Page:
In what has become something of a tradition here on the Logoworks blog, let’s examine two sports team logos—this time from the NHL.
We begin with the Detroit Red Wings, one of the “Original Six” NHL teams—those that made up the league for the 25 seasons between 1942 and the 1967 NHL Expansion. In 1932, first known as the Cougars and then the Falcons, the team was bought by Canadian-American grain and cattle magnate James E. Norris. Norris had once played hockey himself as a child for a team called the Winged Wheelers in the Montreal Amateur Athletic Association. He felt that a spin on the Winged Wheelers logo would work perfectly for a hockey team based in the Motor City. So on October 5, 1932, the team was renamed the Red Wings and introduced a new logo consisting of a red and white automobile tire with wings. Nostalgia along with a fondness for his childhood led Norris to the creation of this sports logo.
And the new identity in name and image coincided with a reversal of fortunes for the team; they made the playoffs in their first season and won their first Stanley Cup in 1936. The Red Wings’ logo has remained essentially the same throughout the team’s history. Be on the lookout for a throwback 1930s iteration of the winged wheel on the team’s uniforms in the 2014 Winter Classic game, which will be played outdoors at Michigan Stadium between the Red Wings and the Toronto Maple Leafs on New Years Day.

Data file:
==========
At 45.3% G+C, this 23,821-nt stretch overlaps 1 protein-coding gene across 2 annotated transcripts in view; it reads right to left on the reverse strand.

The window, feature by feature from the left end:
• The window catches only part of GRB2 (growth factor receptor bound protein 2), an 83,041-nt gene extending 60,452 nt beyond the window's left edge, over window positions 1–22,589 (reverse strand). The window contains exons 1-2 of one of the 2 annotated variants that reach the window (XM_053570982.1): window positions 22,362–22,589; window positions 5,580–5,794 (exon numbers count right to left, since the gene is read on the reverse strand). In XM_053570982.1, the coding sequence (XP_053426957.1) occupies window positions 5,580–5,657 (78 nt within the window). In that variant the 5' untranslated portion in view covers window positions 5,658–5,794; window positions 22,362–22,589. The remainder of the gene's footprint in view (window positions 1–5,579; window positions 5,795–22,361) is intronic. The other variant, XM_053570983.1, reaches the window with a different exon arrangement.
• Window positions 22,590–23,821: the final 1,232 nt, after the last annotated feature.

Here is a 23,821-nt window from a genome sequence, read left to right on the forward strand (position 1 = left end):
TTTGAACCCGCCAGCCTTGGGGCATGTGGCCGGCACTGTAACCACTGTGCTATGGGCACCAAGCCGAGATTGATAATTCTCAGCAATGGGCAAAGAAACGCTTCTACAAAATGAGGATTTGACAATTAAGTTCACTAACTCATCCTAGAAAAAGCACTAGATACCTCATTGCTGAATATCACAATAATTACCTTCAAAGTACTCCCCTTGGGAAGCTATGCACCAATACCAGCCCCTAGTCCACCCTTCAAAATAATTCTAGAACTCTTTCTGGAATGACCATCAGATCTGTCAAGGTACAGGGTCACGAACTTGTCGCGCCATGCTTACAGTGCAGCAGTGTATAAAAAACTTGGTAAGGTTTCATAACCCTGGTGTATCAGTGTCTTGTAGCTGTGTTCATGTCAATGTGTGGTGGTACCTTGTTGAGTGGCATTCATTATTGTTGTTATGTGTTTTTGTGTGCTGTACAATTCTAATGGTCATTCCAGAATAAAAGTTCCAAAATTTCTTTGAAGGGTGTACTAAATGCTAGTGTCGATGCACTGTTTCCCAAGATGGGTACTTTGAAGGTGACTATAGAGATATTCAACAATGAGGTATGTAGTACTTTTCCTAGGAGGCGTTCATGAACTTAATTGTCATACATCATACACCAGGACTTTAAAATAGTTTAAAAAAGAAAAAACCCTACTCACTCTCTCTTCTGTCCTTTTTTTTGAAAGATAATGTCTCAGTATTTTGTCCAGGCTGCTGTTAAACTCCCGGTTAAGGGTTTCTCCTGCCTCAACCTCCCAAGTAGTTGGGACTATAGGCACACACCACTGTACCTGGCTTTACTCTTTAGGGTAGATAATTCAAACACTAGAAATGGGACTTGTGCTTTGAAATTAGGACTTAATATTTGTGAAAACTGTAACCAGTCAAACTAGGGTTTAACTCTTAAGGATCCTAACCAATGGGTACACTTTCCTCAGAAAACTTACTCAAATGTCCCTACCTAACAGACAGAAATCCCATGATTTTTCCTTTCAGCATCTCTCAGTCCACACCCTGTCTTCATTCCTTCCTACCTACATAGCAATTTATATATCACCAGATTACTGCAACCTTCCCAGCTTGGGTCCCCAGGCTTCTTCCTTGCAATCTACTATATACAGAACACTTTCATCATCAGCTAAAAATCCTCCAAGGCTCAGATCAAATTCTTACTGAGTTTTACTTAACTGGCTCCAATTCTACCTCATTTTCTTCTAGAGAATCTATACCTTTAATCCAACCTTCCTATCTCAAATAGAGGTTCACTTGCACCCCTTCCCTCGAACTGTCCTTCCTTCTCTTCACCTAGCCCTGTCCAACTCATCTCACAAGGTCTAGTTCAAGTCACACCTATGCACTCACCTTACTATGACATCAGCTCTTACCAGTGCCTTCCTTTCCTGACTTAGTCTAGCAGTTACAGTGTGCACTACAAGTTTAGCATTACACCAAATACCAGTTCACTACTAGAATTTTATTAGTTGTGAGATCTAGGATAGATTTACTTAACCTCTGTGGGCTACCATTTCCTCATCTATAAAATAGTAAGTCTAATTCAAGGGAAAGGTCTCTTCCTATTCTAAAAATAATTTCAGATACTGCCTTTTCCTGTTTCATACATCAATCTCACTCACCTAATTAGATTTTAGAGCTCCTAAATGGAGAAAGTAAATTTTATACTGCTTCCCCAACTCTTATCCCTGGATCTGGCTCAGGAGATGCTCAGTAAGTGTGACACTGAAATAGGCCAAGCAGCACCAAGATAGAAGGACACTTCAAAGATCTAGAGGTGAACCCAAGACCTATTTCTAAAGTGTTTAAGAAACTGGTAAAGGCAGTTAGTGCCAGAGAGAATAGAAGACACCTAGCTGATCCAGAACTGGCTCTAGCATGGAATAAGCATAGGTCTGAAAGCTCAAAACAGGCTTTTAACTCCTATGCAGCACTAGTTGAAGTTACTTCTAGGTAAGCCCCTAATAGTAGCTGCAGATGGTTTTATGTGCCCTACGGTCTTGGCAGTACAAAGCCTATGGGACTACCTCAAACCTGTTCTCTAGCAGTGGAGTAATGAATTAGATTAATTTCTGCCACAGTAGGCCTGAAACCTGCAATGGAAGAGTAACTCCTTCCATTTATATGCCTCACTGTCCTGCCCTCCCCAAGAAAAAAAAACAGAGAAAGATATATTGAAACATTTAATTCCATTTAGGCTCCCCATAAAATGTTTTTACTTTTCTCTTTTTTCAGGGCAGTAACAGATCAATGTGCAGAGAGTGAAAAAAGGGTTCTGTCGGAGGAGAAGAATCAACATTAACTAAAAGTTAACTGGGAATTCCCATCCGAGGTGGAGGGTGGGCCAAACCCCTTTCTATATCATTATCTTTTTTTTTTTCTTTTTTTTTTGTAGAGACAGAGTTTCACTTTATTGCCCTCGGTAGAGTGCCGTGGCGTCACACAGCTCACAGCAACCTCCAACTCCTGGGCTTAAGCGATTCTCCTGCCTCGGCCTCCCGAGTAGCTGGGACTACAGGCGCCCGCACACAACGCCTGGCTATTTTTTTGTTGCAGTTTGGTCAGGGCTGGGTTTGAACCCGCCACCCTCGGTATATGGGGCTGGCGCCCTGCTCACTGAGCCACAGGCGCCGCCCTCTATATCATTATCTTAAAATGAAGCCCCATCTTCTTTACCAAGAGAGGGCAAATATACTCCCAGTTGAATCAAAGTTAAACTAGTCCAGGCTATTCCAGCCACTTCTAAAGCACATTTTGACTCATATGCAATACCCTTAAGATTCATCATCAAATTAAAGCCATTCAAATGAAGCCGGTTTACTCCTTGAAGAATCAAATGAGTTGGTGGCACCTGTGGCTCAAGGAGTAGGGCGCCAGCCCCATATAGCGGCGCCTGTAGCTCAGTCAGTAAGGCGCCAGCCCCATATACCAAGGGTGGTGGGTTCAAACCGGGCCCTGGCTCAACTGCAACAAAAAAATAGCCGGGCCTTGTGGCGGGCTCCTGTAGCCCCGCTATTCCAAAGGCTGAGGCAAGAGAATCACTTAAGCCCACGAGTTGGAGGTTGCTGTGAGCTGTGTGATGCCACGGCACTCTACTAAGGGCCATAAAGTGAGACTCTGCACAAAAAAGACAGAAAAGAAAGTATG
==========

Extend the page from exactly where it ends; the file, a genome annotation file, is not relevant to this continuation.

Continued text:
Now, we can’t discuss hockey without bringing Canada into the equation, so next let’s take a look at the Winnipeg Jets’ logo. Winnipeg is home to a major Royal Canadian Air Force (RCAF) base, and the Jets’ logo is inspired by the RCAF insignia, consisting of a gray CF-18 Hornet fighter jet laid over a red maple leaf surrounded by a navy blue and gray circle, known in military parlance as a roundel. As with the case of the Red Wings, here we have a logo that firmly connects itself to the community and identity of its hometown. In fact, when the franchise relocated from Atlanta (where they were known as the Thrashers) in early 2011, they unveiled their new jerseys at 17 Wing, a military base near Winnipeg’s airport. The team signed a nine-page contract with Canada’s Defense Department stipulating terms of the logo’s use. According to a Canadian Press article, this means the Jets can only use the logo “in such manner as to protect and preserve the reputation and integrity of Her Majesty the Queen in Right of Canada, as represented by the Minister of National Defence, and the Canadian Forces.”
So there you have it, a perennial logo out of Detroit and a brand-new one out of Winnipeg—both of which proudly echo the prominent industries within their respective cities. Now, sit back and enjoy the season!